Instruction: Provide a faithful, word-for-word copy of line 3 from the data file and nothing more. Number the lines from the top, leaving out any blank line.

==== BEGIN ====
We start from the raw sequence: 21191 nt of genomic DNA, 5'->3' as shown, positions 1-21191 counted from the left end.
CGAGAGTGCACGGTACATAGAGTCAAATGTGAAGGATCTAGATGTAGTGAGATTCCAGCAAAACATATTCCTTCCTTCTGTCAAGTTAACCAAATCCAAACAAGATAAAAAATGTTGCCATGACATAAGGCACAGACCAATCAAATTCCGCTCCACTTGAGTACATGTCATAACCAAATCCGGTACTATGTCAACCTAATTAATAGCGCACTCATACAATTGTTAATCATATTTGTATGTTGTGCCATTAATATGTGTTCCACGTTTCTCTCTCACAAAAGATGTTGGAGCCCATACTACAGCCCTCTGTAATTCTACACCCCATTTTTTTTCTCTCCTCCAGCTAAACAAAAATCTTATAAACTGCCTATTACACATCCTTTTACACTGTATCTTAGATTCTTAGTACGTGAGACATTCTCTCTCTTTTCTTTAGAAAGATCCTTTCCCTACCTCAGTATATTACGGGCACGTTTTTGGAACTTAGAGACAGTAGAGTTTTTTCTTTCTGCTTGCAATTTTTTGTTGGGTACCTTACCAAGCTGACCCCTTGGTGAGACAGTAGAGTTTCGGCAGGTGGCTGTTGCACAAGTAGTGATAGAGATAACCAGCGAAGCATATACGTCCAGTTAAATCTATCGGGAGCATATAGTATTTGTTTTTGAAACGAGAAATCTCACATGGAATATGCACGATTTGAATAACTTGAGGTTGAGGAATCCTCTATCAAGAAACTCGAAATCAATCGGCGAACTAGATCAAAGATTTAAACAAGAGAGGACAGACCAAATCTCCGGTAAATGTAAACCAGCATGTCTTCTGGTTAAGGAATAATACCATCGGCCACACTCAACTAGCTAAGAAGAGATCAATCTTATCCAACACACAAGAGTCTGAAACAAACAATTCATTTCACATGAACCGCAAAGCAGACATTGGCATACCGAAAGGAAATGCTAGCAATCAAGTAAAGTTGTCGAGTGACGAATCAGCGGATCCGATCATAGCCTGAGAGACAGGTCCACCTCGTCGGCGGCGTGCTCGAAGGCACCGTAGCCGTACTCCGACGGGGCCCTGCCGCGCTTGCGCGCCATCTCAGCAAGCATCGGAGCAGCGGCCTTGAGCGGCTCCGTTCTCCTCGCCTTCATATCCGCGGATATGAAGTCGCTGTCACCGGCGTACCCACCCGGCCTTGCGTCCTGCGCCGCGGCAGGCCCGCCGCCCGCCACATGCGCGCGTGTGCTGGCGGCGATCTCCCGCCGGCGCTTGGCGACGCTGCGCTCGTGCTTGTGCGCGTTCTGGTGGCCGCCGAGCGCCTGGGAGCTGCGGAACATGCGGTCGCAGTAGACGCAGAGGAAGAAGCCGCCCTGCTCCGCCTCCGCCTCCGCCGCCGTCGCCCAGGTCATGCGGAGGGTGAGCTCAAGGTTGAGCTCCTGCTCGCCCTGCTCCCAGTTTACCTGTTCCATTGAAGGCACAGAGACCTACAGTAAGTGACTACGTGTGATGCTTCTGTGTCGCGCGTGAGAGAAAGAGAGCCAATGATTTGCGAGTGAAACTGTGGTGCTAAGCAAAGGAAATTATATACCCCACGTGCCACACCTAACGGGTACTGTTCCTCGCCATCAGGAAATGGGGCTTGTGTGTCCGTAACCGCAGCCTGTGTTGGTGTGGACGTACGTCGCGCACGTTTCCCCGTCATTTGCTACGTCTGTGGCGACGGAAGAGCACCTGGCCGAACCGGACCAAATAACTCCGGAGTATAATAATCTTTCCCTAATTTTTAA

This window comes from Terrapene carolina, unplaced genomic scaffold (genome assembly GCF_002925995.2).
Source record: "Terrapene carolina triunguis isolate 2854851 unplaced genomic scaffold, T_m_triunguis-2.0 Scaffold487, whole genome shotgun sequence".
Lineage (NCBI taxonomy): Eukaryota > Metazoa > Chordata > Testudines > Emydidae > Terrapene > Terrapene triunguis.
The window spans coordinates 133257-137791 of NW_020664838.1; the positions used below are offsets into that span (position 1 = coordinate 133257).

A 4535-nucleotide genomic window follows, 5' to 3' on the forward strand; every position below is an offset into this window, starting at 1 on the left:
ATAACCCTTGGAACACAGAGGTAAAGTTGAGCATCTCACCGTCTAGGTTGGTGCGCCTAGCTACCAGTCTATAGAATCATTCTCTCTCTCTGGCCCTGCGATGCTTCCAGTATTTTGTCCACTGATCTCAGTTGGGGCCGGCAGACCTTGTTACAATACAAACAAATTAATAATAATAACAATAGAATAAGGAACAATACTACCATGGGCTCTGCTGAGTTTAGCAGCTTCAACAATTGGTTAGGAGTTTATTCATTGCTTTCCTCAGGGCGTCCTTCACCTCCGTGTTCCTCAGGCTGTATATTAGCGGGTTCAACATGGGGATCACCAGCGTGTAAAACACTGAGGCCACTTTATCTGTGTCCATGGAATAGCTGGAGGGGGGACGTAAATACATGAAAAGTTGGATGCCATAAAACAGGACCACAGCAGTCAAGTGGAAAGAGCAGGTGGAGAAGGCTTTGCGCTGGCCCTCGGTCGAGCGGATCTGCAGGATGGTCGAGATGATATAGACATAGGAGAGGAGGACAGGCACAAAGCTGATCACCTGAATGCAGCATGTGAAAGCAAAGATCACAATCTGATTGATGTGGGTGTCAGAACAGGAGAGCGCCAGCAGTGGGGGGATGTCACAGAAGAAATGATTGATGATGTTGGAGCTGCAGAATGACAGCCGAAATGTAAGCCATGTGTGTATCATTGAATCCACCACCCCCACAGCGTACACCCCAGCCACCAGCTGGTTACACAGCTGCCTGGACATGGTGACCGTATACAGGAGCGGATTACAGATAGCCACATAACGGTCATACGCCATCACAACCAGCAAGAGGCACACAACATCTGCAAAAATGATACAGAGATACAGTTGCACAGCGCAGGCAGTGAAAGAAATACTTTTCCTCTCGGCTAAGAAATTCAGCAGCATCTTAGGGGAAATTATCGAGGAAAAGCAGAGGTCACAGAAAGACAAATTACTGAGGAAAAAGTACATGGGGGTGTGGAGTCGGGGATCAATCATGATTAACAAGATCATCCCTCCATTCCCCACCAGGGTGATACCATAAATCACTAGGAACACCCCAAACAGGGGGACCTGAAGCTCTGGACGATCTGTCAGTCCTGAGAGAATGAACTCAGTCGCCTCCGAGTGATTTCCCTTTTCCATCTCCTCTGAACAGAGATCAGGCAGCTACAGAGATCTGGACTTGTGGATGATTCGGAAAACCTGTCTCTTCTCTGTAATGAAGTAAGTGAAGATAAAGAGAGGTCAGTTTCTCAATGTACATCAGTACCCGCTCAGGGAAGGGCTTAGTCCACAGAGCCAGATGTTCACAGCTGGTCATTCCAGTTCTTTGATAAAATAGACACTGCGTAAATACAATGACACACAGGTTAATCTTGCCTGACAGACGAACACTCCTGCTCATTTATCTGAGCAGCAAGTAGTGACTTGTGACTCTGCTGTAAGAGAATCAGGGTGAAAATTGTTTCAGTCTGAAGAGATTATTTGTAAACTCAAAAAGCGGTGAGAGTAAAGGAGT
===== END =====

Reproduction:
This window comes from Terrapene carolina, unplaced genomic scaffold (genome assembly GCF_002925995.2).